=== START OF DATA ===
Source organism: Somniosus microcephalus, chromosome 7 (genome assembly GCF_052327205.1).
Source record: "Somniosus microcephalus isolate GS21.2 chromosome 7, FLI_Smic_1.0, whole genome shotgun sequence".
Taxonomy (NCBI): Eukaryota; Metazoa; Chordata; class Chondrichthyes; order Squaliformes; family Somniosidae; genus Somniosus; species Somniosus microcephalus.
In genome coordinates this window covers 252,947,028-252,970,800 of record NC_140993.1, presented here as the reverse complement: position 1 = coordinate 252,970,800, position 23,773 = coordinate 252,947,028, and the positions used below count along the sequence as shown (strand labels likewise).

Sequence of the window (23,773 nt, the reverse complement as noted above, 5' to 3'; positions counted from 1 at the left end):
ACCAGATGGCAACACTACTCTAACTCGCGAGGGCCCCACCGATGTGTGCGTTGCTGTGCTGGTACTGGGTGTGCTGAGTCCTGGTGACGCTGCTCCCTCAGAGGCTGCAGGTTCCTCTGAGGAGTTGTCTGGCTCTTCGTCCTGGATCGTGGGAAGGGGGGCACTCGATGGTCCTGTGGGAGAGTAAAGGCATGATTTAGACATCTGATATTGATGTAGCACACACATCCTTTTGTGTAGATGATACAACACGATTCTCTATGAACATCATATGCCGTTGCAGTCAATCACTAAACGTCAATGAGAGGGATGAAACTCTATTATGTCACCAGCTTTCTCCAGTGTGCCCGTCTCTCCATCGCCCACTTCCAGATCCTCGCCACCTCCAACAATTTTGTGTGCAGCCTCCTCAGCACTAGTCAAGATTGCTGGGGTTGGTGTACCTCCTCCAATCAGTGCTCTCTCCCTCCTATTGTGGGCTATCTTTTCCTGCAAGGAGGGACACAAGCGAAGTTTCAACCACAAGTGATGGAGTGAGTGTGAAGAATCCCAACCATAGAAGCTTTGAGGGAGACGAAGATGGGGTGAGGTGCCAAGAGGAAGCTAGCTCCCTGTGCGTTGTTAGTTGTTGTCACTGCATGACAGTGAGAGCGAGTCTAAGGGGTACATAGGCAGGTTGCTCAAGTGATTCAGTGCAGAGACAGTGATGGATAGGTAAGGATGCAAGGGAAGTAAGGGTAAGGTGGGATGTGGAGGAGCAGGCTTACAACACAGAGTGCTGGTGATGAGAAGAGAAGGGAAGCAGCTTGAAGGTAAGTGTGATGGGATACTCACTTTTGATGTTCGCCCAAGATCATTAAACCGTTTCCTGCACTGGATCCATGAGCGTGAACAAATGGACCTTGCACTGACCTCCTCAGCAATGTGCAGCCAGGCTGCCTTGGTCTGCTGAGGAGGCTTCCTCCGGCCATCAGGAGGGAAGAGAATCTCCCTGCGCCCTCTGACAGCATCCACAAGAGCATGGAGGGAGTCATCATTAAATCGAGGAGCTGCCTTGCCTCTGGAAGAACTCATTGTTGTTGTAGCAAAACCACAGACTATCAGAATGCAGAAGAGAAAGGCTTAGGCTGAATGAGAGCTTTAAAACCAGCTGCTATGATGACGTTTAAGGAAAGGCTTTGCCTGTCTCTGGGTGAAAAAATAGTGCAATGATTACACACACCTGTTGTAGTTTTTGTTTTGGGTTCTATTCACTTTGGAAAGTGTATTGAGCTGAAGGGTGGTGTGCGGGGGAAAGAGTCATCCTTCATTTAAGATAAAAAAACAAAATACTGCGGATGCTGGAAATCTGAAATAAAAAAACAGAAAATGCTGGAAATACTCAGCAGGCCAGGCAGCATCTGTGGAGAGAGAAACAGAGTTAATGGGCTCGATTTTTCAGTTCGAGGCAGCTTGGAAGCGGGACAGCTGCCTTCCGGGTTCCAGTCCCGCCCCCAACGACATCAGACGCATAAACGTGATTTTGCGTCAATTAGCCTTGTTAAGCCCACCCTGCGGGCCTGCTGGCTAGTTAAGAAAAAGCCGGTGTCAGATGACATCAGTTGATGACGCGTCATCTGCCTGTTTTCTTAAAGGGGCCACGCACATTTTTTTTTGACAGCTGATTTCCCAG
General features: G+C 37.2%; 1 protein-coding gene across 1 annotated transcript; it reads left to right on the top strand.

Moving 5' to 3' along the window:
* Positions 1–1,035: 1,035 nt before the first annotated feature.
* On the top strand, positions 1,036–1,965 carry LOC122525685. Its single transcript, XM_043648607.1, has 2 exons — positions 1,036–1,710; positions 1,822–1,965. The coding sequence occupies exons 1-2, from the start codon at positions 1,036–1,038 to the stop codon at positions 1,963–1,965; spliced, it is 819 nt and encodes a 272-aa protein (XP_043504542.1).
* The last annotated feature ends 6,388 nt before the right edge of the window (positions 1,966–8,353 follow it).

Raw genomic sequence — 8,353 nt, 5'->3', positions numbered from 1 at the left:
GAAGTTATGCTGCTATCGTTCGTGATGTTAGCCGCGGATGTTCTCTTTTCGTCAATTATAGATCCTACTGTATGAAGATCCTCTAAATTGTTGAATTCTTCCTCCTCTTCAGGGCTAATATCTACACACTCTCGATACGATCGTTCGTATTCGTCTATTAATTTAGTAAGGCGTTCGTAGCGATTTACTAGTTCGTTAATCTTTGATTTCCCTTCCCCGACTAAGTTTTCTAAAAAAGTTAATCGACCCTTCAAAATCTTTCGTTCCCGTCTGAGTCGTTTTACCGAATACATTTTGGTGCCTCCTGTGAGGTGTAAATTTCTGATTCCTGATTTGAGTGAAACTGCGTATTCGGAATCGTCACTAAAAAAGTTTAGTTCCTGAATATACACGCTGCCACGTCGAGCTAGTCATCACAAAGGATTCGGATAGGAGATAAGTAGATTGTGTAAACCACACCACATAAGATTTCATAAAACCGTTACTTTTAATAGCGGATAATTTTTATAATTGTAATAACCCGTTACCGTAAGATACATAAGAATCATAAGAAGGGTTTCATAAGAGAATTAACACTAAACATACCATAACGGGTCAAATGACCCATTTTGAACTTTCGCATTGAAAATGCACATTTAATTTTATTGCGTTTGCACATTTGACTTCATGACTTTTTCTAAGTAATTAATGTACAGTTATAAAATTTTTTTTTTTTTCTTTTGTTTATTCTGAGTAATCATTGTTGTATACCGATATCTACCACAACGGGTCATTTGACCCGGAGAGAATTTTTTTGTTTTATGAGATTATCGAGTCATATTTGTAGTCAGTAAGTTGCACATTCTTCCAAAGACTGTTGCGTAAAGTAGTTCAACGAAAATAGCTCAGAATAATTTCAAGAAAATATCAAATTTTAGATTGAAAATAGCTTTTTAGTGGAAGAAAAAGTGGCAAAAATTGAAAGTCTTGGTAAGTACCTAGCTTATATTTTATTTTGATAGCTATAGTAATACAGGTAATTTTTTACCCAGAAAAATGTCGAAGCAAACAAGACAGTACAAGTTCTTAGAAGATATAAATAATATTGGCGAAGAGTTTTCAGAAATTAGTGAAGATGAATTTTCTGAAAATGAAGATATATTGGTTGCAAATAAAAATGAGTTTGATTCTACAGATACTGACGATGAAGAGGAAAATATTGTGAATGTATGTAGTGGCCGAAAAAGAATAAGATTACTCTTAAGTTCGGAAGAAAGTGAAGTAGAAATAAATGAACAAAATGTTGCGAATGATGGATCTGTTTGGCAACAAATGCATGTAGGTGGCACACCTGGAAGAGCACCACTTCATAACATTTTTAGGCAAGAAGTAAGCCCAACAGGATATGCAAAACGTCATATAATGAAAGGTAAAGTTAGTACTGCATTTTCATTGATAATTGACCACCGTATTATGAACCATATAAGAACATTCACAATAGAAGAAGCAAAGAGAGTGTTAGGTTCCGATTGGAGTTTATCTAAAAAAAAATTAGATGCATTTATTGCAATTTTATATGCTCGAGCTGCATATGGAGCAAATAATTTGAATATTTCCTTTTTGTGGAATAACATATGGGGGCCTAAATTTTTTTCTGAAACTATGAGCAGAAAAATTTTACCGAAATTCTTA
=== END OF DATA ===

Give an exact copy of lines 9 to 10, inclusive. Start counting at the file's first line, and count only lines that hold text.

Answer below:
* Positions 1–1,035: 1,035 nt before the first annotated feature.
* On the top strand, positions 1,036–1,965 carry LOC122525685. Its single transcript, XM_043648607.1, has 2 exons — positions 1,036–1,710; positions 1,822–1,965. The coding sequence occupies exons 1-2, from the start codon at positions 1,036–1,038 to the stop codon at positions 1,963–1,965; spliced, it is 819 nt and encodes a 272-aa protein (XP_043504542.1).